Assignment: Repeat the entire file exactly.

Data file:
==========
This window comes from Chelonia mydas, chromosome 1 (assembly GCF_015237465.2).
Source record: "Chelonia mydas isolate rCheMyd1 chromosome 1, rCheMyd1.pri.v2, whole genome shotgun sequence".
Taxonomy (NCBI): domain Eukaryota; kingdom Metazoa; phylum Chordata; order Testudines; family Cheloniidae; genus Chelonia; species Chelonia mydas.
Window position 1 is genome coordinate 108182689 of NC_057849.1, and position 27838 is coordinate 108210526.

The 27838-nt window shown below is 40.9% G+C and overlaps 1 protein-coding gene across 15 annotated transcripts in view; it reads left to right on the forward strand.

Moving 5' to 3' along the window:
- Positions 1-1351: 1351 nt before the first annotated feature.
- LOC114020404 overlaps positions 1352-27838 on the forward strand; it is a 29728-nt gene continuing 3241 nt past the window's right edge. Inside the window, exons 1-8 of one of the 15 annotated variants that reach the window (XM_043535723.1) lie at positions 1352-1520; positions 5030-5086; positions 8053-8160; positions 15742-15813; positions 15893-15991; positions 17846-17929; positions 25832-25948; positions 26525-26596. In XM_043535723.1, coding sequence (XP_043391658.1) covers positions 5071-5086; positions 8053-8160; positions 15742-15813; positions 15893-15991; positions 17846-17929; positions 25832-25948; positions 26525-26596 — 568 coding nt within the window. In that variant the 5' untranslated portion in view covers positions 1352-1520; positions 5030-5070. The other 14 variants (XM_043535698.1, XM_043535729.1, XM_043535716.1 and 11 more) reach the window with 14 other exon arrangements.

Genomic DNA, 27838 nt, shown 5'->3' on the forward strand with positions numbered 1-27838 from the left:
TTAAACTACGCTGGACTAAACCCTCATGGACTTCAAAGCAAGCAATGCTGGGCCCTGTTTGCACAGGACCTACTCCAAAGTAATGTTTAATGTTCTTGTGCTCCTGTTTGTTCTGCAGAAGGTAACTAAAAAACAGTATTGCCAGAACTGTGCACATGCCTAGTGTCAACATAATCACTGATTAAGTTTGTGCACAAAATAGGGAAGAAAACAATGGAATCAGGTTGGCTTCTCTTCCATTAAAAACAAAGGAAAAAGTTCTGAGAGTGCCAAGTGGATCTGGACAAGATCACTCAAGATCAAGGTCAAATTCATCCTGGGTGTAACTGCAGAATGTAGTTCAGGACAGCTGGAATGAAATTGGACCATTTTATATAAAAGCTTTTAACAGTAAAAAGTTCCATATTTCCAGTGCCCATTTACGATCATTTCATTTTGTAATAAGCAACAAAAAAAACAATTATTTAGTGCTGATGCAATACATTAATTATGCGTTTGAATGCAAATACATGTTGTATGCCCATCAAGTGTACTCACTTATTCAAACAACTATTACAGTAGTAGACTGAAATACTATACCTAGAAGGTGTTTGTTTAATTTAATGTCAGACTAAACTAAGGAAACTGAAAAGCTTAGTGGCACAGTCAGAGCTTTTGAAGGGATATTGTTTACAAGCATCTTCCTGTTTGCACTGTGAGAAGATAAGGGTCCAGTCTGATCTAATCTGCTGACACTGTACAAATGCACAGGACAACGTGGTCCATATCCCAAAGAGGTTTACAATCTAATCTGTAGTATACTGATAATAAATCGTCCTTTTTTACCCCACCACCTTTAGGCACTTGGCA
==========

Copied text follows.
This window comes from Chelonia mydas, chromosome 1 (assembly GCF_015237465.2).
Source record: "Chelonia mydas isolate rCheMyd1 chromosome 1, rCheMyd1.pri.v2, whole genome shotgun sequence".
Taxonomy (NCBI): domain Eukaryota; kingdom Metazoa; phylum Chordata; order Testudines; family Cheloniidae; genus Chelonia; species Chelonia mydas.
Window position 1 is genome coordinate 108182689 of NC_057849.1, and position 27838 is coordinate 108210526.

The 27838-nt window shown below is 40.9% G+C and overlaps 1 protein-coding gene across 15 annotated transcripts in view; it reads left to right on the forward strand.

Moving 5' to 3' along the window:
- Positions 1-1351: 1351 nt before the first annotated feature.
- LOC114020404 overlaps positions 1352-27838 on the forward strand; it is a 29728-nt gene continuing 3241 nt past the window's right edge. Inside the window, exons 1-8 of one of the 15 annotated variants that reach the window (XM_043535723.1) lie at positions 1352-1520; positions 5030-5086; positions 8053-8160; positions 15742-15813; positions 15893-15991; positions 17846-17929; positions 25832-25948; positions 26525-26596. In XM_043535723.1, coding sequence (XP_043391658.1) covers positions 5071-5086; positions 8053-8160; positions 15742-15813; positions 15893-15991; positions 17846-17929; positions 25832-25948; positions 26525-26596 — 568 coding nt within the window. In that variant the 5' untranslated portion in view covers positions 1352-1520; positions 5030-5070. The other 14 variants (XM_043535698.1, XM_043535729.1, XM_043535716.1 and 11 more) reach the window with 14 other exon arrangements.

Genomic DNA, 27838 nt, shown 5'->3' on the forward strand with positions numbered 1-27838 from the left:
TTAAACTACGCTGGACTAAACCCTCATGGACTTCAAAGCAAGCAATGCTGGGCCCTGTTTGCACAGGACCTACTCCAAAGTAATGTTTAATGTTCTTGTGCTCCTGTTTGTTCTGCAGAAGGTAACTAAAAAACAGTATTGCCAGAACTGTGCACATGCCTAGTGTCAACATAATCACTGATTAAGTTTGTGCACAAAATAGGGAAGAAAACAATGGAATCAGGTTGGCTTCTCTTCCATTAAAAACAAAGGAAAAAGTTCTGAGAGTGCCAAGTGGATCTGGACAAGATCACTCAAGATCAAGGTCAAATTCATCCTGGGTGTAACTGCAGAATGTAGTTCAGGACAGCTGGAATGAAATTGGACCATTTTATATAAAAGCTTTTAACAGTAAAAAGTTCCATATTTCCAGTGCCCATTTACGATCATTTCATTTTGTAATAAGCAACAAAAAAAACAATTATTTAGTGCTGATGCAATACATTAATTATGCGTTTGAATGCAAATACATGTTGTATGCCCATCAAGTGTACTCACTTATTCAAACAACTATTACAGTAGTAGACTGAAATACTATACCTAGAAGGTGTTTGTTTAATTTAATGTCAGACTAAACTAAGGAAACTGAAAAGCTTAGTGGCACAGTCAGAGCTTTTGAAGGGATATTGTTTACAAGCATCTTCCTGTTTGCACTGTGAGAAGATAAGGGTCCAGTCTGATCTAATCTGCTGACACTGTACAAATGCACAGGACAACGTGGTCCATATCCCAAAGAGGTTTACAATCTAATCTGTAGTATACTGATAATAAATCGTCCTTTTTTACCCCACCACCTTTAGGCACTTGGCA